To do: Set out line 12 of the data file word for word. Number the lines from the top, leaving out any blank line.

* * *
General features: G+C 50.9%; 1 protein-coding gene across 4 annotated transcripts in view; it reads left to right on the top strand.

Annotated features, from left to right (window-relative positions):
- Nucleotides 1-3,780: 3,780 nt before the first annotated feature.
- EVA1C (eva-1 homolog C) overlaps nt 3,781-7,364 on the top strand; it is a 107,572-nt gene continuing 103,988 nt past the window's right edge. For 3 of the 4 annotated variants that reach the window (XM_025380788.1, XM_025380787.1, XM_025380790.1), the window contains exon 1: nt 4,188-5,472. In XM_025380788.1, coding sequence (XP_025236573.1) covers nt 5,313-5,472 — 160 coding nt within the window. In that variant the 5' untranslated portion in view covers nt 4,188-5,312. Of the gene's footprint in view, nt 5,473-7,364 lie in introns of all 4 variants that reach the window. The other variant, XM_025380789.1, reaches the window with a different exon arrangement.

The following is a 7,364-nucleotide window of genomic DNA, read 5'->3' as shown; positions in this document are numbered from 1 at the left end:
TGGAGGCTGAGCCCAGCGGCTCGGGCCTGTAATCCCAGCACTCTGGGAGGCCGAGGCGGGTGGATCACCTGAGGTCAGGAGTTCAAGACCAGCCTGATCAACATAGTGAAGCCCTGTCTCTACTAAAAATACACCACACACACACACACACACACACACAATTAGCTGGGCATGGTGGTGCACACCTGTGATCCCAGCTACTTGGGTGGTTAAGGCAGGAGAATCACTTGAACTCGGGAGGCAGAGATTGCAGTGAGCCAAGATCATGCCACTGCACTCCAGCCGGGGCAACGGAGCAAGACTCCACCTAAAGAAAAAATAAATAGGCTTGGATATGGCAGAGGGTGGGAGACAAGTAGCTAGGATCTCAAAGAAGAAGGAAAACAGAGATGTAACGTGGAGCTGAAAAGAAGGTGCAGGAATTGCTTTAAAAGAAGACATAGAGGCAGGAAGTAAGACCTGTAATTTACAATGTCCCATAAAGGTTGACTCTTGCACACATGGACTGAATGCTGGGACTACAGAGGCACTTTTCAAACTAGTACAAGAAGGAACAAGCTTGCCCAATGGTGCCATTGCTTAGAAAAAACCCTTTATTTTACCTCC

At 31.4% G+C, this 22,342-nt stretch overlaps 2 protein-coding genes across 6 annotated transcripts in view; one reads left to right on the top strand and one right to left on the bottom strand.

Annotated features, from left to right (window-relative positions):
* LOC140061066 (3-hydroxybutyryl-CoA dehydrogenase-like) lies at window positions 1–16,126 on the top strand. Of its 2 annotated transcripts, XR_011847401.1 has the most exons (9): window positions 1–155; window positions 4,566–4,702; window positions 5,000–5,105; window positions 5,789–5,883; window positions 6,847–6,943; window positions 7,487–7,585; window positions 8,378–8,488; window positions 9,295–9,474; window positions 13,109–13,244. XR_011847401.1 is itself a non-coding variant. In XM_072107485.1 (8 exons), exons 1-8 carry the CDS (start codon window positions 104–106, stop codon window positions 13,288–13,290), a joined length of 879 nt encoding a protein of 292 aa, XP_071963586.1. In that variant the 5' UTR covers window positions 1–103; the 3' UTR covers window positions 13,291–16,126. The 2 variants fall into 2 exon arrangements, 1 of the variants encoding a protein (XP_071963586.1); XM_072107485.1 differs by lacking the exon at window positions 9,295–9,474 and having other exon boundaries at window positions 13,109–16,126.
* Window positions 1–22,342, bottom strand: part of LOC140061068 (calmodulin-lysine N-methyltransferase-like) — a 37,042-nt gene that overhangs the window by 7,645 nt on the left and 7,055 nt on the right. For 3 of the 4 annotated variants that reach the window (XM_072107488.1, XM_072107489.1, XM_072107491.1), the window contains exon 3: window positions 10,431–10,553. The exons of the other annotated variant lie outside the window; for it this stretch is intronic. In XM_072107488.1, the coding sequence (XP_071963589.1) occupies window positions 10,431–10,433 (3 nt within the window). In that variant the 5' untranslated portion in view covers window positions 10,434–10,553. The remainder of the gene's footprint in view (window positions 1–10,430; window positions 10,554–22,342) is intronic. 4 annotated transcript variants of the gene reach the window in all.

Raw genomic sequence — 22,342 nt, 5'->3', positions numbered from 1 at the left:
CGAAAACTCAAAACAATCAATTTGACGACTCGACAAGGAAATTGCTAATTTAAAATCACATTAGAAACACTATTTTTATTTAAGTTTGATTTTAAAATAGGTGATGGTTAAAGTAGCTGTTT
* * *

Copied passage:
CGAAAACTCAAAACAATCAATTTGACGACTCGACAAGGAAATTGCTAATTTAAAATCACATTAGAAACACTATTTTTATTTAAGTTTGATTTTAAAATAGGTGATGGTTAAAGTAGCTGTTT